The Assistant, in theaters January 31, is one of those films that sneaks inside you, uninvited, and lingers there like a disease that hasn't yet been diagnosed. It’s also a movie that's deeply necessary, particularly for Hollywood, baring not only the sexual abuse that runs rampant in the industry, but also the emotional abuse that plagues its entry level employees.
Emmy-nominated Julia Garner (you know her from Ozark) stars as Jane, a young overworked and mistreated assistant to a big-time film producer. Though her media-mogul boss remains unseen (you see his looming silhouette though a door pane or hear him snarl at Jane on the phone) the clues—insulin syringes in in the trashcan, hotel room meetings—suggest that the faceless exec could be Harvey Weinstein.
But, at its core, The Assistant isn’t about one abusive man wielding his power recklessly and unchecked. He remains faceless because he could be any man with power in any industry. It’s a more macro examination of what keeps said man in power, and the people complicit. “I didn’t want it to be just about sexual assault,” Garner tells Marie Claire. “I wanted it to express that everybody—even the ones who aren’t getting sexually abused—is a victim in a way. It’s a whole system.”
Indirect complicity feels evident on every level of the food chain in the film: The executive who waits in the black sedan for his boss while he finishes a “meeting” with an aspiring actress; the junior male producer who laughs along at crude jokes, and finally Jane—the lowest on the totem pole, the person we ache for—the immobilized subordinate who has to make the hotel room reservation or lose her job. Like many character’s in the film, she falls somewhat complicatedly in that area between victim and victimizer, and Garner skillfully wears her character’s petrified confliction on her face.
In a particularly brutal scene, Jane approaches a man in Human Resources to report her boss’s bad behavior, which he responds to with not-so-veiled threats to her career and gaslighting to make her reconsider what she knows. After her failed attempt, Jane sludges on through her day (the entire film takes place over the course of a single day) clearing dirty dishes from conference rooms and discarding syringes into biohazard bags, an empty shell of a person with few options. You empathize fiercely with her. But you can’t forget about the girl in the hotel room. The film begs the question, can we decide who is guilty, and who is another victim? It’s not something any piece of pop culture can easily answer, but it’s something for all of us to consider.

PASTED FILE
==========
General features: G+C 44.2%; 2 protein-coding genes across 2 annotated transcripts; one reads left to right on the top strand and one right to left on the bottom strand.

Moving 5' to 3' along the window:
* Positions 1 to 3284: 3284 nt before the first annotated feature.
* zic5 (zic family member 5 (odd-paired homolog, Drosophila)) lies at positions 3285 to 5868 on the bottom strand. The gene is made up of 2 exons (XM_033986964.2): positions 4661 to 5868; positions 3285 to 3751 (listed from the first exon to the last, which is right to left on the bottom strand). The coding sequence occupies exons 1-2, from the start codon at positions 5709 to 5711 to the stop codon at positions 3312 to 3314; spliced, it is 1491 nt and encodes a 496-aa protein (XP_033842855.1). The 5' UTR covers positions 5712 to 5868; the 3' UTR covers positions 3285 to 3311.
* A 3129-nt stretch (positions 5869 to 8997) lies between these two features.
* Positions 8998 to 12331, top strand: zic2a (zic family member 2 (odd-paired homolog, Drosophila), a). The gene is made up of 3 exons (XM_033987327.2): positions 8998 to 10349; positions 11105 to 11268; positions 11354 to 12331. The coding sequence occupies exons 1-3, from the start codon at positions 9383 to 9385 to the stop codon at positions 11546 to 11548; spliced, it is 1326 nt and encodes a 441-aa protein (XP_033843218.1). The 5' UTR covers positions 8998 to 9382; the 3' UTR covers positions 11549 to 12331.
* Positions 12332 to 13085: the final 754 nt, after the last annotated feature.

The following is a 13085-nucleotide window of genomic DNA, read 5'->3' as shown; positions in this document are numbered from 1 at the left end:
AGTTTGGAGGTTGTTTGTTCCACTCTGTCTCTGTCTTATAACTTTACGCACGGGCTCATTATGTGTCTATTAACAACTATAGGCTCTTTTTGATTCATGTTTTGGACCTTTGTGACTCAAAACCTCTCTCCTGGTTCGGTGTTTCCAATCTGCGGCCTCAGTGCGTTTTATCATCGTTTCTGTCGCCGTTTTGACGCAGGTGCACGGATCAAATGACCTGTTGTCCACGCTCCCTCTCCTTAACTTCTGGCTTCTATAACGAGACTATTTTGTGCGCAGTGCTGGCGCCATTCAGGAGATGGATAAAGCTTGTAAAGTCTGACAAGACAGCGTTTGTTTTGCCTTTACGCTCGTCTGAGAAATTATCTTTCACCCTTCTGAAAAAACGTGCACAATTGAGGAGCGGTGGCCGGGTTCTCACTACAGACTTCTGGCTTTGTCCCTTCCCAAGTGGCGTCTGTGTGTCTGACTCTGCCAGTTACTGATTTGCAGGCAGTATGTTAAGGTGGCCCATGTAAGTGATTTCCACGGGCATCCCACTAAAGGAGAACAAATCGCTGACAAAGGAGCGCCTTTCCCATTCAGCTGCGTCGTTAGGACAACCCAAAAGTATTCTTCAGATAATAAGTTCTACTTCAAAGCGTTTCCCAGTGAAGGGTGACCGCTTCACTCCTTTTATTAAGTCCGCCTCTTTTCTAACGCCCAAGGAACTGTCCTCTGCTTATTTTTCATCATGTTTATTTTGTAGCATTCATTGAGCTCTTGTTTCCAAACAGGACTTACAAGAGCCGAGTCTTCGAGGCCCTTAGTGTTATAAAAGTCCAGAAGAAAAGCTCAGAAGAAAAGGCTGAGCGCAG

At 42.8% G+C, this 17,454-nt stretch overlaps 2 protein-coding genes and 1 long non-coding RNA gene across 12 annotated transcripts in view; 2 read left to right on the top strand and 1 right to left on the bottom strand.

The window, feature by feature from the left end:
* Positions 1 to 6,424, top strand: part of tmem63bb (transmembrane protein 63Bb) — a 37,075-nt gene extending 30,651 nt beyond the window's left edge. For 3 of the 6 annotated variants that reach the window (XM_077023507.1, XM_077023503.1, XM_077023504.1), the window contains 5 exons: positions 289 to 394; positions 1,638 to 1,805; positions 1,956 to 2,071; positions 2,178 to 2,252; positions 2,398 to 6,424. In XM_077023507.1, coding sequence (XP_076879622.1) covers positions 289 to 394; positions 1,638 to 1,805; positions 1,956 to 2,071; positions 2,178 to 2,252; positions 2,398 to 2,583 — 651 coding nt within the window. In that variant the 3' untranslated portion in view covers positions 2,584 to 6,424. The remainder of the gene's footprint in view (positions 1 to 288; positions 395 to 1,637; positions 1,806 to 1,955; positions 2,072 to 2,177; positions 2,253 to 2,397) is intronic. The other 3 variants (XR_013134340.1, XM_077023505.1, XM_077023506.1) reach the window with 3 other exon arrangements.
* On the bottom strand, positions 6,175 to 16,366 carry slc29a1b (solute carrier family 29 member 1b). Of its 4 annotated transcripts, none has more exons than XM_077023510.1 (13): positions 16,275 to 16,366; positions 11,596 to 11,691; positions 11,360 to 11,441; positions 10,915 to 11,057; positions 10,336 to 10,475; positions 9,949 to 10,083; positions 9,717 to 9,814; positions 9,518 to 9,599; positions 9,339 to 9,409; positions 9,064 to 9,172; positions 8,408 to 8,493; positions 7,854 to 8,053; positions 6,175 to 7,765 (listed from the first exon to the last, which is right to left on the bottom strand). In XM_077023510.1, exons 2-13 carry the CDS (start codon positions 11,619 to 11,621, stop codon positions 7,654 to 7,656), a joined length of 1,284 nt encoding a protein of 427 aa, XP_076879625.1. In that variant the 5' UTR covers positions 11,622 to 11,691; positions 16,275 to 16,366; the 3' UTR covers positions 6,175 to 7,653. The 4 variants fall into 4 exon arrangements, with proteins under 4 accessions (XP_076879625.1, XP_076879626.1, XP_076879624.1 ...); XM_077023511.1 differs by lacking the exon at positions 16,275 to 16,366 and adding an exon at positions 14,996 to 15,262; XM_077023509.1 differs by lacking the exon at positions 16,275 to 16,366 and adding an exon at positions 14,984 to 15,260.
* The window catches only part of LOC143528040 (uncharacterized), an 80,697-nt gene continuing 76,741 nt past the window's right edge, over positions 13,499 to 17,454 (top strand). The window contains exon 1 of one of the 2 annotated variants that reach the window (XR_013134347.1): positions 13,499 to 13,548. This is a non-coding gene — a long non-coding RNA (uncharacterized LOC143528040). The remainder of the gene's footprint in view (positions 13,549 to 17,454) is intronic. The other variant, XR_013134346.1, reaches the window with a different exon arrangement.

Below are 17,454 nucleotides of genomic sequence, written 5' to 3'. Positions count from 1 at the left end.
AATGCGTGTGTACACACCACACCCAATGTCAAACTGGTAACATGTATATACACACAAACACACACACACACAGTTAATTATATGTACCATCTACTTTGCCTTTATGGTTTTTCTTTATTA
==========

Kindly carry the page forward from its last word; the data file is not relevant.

At least one person wants to protect Jane: Garner. “People are quick to judge Jane,” she says, “but realistically, with such a traumatic experience, you don’t really know it’s happening. You don’t really see how bad it is because it’s so shocking that you don’t really know what to say or how to react. Jane is just so powerless.”
Jane has very few lines throughout the film (most definitely a metaphor for her silenced voice); most of the movie plays out on Garner’s face. To embody her character, Garner first studied her own manager’s assistant, taking on her mannerisms. Then, she met a former assistant at a production agency who was physically and verbally berated with the objective of learning what it feels like to be treated as less-than. But to create a persona that had to handle sexual abuse, she had to dig deeper—and she had the unfortunate true stories of abuse in Hollywood to guide her. “I’ve been very lucky that I’ve never been sexually assaulted or abused, verbally, physically,” she says. Entering the headspace was trying on her. The film was shot over 18 days, and during that time it was hard to shake Jane after hours. “[I kept thinking,] Why do I feel so alone? And it’s because Jane was very alone,” she says. “I can’t tell you how much I manipulate my mind, my headspace,” she says. “It’s not the healthiest thing, but I want to get a good performance.”
Her performance was good, very good, in a crushing kind of way: Raw and excruciatingly hard to watch. But it is a must-watch—if not to learn how the system keeps bad people in power, than to witness how the ripple effects are felt by everyone in it's wake.
Spoilers ahead: If you want a happy, “we got him” ending, you’ll be disappointed. Much like most real cases of gross injustice, the movie doesn’t wrap with a satisfying arrest scene, or even a comforting moment for Jane that gives us hope for her future. You leave the theater emotionally exhausted, slightly nauseous, and most importantly, agonizingly aware. For Garner, that’s exactly the point.
“This film is a reminder that people are human. I want everyone to see it—not because I’m in it—but because it’s such an important film. It’s a reminder to keep everybody in check.”
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